Pulse

By GCN Staff

Blog archive
NIST funds center to model disaster recovery strategies

NIST funds center to model disaster recovery strategies

After a large storm system rips through a community, a quick response time is essential for saving lives and rebuilding so communities can get back to business.  To help communities improve disaster response and remediation, The National Institute of Standards and Technology awarded a $20 million contract to Colorado State University to create the Community Resilience Center of Excellence.

The center will develop computer tools and virtual models to help local governments decide how best to invest in resources to mitigate the impact of extreme weather on communities and speed recovery. 

NIST-CORE or Community Resilience Modeling Environment, will be a pivotal piece of the center’s capabilities for meeting stated goals.  Using an open-source platform, NIST-CORE will incorporate risk-based decision-making and enable quantitative comparisons of different resilience strategies, NIST said.

The system will provide scientific metrics and decision tools that communities will use to evaluate the resilience of a built environment and its interconnected infrastructure. The models will also integrate social systems that are essential to recovering communities in various sectors, such as health care delivery, education, social services and financial institutions.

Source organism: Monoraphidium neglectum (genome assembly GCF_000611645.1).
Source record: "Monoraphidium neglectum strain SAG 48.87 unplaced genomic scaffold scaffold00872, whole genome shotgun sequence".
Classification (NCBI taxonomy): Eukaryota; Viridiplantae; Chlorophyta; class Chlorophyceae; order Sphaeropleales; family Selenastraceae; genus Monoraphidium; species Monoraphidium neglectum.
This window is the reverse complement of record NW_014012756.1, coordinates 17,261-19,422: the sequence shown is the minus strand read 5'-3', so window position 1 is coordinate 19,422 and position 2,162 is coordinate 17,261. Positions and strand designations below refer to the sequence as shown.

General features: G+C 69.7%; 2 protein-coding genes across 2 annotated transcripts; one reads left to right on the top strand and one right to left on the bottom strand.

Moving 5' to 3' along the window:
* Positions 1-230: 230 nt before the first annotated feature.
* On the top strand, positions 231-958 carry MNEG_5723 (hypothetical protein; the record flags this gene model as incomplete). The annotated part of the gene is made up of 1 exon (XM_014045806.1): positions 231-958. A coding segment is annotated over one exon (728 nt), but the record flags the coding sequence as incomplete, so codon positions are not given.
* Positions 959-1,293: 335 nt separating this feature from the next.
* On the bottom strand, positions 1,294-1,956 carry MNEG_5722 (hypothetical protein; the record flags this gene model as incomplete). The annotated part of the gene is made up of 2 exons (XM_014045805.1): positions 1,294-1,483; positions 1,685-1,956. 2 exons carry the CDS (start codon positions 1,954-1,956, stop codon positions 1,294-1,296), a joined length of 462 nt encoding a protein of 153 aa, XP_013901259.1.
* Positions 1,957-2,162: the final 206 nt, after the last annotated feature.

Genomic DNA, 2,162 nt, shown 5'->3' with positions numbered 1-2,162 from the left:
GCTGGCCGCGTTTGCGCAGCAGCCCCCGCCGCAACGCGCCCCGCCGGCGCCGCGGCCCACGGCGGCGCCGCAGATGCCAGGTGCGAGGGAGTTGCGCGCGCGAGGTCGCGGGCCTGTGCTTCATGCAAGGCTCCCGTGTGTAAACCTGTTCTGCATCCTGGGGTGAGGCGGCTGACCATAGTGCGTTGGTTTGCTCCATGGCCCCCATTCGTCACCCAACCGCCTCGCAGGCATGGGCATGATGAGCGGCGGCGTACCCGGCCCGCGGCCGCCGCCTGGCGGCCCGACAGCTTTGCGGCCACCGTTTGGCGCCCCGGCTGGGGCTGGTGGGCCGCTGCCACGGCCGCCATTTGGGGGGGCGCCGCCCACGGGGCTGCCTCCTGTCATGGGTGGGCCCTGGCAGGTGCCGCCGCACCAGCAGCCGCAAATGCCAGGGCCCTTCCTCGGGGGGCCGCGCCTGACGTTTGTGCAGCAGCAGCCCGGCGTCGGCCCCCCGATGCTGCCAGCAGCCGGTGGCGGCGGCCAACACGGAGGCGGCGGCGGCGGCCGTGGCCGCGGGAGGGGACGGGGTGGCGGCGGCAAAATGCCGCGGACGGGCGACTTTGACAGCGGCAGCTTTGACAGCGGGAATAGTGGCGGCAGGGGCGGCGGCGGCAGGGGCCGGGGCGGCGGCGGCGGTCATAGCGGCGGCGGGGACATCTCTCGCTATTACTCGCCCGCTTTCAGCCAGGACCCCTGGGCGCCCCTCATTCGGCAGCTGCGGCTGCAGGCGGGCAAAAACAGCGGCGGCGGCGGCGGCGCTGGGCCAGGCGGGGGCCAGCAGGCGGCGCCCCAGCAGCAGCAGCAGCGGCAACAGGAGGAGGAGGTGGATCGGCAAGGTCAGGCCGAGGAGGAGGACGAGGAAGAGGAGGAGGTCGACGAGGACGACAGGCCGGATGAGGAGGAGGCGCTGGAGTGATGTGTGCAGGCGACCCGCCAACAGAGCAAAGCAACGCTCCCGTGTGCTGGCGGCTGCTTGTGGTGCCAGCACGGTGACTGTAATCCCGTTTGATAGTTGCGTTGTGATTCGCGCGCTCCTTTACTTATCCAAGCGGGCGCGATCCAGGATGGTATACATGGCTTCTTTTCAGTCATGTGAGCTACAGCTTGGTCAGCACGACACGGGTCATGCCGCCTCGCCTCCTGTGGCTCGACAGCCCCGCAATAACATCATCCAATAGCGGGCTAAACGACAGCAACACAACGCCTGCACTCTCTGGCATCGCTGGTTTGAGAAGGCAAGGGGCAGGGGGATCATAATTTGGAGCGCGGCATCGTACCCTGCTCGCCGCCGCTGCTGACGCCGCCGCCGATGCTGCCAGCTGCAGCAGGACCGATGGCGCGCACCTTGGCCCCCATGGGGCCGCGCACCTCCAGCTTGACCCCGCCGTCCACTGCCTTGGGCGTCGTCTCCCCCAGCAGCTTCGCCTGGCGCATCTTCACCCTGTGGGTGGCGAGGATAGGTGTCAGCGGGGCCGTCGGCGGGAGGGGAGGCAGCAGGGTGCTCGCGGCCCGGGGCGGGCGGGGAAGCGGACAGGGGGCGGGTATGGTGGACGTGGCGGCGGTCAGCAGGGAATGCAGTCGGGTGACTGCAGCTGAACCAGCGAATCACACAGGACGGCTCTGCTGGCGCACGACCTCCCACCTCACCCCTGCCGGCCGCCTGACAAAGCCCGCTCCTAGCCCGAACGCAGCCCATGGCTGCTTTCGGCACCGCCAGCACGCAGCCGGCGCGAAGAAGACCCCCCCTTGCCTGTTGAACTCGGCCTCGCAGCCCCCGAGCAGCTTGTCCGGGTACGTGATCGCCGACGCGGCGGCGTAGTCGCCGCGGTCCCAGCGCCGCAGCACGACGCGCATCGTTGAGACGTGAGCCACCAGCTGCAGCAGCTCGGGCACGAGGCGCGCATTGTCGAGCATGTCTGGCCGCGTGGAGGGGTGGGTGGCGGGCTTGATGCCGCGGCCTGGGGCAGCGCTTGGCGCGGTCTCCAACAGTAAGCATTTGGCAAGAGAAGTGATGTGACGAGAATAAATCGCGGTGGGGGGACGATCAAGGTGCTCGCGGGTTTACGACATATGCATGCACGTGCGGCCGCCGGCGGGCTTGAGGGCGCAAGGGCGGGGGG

“The tools developed by the center will help to further advance the important goal of disaster resilience from ambitious concepts to cost-effective solutions that communities can implement over time,” said Acting Under Secretary of Commerce for Standards and Technology and Acting NIST Director Willie May.

NIST-CORE will eventually be capable of performing analysis unlike any other disaster-resilience model in the world – learning from one analysis to the next.  As it continues to be applied, NIST-CORE’s performance will be tested alongside data from previous disasters. 

Posted by Mark Pomerleau on Mar 04, 2015 at 1:50 PM


Featured

  • FCW Perspectives
    human machine interface

    Your agency isn’t ready for AI

    To truly take advantage, government must retool both its data and its infrastructure.

  • Cybersecurity
    secure network (bluebay/Shutterstock.com)

    Federal CISO floats potential for new supply chain regs

    The federal government's top IT security chief and canvassed industry for feedback on how to shape new rules of the road for federal acquisition and procurement.

  • People
    DHS Secretary Kirstjen Nielsen, shown here at her Nov. 8, 2017, confirmation hearing. DHS Photo by Jetta Disco

    DHS chief Nielsen resigns

    Kirstjen Nielsen, the first Homeland Security secretary with a background in cybersecurity, is being replaced on an acting basis by the Customs and Border Protection chief. Her last day is April 10.

Stay Connected

Sign up for our newsletter.

I agree to this site's Privacy Policy.